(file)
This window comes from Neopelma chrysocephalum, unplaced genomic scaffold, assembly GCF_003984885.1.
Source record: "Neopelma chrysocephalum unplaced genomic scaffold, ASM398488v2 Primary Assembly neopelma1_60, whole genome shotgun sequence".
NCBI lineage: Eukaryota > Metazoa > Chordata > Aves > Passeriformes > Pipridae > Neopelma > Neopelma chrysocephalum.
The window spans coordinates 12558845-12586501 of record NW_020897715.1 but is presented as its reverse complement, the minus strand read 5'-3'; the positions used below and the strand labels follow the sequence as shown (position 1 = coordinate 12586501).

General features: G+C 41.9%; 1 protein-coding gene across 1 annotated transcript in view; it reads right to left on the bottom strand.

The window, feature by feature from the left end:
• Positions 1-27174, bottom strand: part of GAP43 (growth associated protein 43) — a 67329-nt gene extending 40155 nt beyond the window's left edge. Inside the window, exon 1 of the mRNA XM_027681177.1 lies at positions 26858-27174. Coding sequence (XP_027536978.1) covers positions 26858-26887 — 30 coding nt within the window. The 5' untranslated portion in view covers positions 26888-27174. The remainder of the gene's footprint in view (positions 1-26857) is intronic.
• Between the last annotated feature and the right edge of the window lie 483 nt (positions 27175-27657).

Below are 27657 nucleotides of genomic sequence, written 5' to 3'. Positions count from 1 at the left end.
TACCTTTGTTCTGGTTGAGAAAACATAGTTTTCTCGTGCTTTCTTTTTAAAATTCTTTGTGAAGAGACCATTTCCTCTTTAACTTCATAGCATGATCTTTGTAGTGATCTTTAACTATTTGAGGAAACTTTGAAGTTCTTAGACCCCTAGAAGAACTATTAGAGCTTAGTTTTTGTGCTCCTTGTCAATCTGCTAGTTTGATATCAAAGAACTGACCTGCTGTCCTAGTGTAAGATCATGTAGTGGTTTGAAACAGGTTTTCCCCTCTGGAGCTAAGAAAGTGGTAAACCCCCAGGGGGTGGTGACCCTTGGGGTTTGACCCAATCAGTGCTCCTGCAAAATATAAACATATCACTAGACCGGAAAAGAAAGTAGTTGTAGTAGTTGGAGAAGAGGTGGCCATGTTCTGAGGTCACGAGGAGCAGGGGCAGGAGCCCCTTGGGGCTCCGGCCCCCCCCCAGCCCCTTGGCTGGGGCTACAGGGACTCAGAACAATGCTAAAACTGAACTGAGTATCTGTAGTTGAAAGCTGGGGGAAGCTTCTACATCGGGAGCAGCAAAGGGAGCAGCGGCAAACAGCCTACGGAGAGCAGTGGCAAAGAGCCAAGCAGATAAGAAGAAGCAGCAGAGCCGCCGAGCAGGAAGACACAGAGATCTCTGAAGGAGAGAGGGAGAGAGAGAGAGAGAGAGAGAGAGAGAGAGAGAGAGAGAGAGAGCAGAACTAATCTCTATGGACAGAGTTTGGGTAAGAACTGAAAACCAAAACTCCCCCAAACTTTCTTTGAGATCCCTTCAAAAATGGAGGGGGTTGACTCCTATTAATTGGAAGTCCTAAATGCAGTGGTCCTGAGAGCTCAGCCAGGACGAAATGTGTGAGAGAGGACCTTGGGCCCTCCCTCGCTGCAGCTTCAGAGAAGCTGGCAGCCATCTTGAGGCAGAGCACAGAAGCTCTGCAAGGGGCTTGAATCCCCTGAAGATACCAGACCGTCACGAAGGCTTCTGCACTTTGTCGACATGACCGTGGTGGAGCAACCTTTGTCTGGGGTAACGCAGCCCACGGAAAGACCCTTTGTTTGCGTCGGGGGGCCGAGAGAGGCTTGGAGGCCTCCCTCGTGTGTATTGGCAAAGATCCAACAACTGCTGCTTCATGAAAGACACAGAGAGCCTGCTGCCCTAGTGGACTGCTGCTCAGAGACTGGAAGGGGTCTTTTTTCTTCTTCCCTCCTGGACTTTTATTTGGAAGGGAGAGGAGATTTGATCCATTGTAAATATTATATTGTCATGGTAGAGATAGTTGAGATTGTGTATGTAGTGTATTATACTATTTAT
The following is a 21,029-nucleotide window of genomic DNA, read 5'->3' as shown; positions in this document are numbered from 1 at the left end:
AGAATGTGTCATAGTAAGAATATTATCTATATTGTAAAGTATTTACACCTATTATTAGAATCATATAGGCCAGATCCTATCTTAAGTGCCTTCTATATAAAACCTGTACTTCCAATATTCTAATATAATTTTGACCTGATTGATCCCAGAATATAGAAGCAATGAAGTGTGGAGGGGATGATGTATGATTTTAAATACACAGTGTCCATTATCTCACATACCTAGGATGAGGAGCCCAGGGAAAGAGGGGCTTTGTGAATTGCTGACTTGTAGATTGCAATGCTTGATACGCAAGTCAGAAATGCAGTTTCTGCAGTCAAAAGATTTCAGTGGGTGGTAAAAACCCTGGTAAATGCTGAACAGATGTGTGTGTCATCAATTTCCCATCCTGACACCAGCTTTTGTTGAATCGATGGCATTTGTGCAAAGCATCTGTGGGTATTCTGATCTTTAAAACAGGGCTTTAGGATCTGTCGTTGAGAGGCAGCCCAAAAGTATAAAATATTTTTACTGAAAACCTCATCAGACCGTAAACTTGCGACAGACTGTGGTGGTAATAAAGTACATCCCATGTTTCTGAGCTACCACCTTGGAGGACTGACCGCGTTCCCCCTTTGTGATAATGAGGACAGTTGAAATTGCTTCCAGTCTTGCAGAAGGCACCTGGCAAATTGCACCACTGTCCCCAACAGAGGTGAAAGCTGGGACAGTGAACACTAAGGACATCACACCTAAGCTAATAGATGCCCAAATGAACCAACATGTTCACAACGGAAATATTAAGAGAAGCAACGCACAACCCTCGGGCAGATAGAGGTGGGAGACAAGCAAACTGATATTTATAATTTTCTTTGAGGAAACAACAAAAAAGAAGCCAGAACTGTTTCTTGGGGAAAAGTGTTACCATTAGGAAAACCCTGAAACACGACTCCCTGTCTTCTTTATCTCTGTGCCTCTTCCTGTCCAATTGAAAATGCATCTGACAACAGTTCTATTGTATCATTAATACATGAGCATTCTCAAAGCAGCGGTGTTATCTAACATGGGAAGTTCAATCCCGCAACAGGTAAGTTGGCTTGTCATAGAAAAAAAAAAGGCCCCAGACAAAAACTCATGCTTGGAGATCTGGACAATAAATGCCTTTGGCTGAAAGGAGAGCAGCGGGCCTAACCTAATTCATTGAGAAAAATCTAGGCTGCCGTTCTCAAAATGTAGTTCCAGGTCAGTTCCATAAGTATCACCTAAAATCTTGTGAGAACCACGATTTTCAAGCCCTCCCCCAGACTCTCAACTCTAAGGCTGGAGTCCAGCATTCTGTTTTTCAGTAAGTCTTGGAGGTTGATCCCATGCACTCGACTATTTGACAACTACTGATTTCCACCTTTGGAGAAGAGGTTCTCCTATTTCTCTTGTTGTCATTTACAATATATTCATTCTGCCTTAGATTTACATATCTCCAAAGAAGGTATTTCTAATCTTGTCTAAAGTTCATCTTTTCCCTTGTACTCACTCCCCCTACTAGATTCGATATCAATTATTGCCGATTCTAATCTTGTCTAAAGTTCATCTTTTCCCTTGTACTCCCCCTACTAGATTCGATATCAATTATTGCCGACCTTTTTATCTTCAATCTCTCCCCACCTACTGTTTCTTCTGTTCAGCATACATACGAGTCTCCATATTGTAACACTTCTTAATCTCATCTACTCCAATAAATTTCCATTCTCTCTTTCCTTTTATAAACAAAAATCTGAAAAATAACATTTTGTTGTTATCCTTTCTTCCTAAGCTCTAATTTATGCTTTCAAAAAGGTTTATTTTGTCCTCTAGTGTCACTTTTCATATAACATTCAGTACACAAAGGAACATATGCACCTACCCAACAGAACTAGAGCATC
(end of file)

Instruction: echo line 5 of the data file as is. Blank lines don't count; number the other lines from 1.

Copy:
General features: G+C 41.9%; 1 protein-coding gene across 1 annotated transcript in view; it reads right to left on the bottom strand.